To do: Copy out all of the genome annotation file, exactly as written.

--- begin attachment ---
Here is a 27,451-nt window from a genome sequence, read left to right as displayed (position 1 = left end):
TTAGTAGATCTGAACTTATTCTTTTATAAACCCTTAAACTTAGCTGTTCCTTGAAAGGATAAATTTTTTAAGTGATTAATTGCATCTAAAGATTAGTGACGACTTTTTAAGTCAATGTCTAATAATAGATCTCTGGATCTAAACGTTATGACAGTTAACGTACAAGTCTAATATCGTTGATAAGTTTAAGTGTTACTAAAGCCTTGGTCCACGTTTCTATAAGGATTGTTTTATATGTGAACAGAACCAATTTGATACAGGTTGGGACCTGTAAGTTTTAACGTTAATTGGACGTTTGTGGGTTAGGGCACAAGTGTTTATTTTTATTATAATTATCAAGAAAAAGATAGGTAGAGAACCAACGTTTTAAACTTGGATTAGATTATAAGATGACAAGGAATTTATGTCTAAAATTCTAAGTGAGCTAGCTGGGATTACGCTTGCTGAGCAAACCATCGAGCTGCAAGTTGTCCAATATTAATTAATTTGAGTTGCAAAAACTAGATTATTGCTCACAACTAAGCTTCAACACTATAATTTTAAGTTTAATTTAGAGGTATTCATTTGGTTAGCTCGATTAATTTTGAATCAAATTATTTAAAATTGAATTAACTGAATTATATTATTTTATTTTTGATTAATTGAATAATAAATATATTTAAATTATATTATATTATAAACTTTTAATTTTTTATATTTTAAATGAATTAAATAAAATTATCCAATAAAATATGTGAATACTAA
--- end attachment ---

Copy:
Here is a 27,451-nt window from a genome sequence, read left to right as displayed (position 1 = left end):
TTAGTAGATCTGAACTTATTCTTTTATAAACCCTTAAACTTAGCTGTTCCTTGAAAGGATAAATTTTTTAAGTGATTAATTGCATCTAAAGATTAGTGACGACTTTTTAAGTCAATGTCTAATAATAGATCTCTGGATCTAAACGTTATGACAGTTAACGTACAAGTCTAATATCGTTGATAAGTTTAAGTGTTACTAAAGCCTTGGTCCACGTTTCTATAAGGATTGTTTTATATGTGAACAGAACCAATTTGATACAGGTTGGGACCTGTAAGTTTTAACGTTAATTGGACGTTTGTGGGTTAGGGCACAAGTGTTTATTTTTATTATAATTATCAAGAAAAAGATAGGTAGAGAACCAACGTTTTAAACTTGGATTAGATTATAAGATGACAAGGAATTTATGTCTAAAATTCTAAGTGAGCTAGCTGGGATTACGCTTGCTGAGCAAACCATCGAGCTGCAAGTTGTCCAATATTAATTAATTTGAGTTGCAAAAACTAGATTATTGCTCACAACTAAGCTTCAACACTATAATTTTAAGTTTAATTTAGAGGTATTCATTTGGTTAGCTCGATTAATTTTGAATCAAATTATTTAAAATTGAATTAACTGAATTATATTATTTTATTTTTGATTAATTGAATAATAAATATATTTAAATTATATTATATTATAAACTTTTAATTTTTTATATTTTAAATGAATTAAATAAAATTATCCAATAAAATATGTGAATACTAA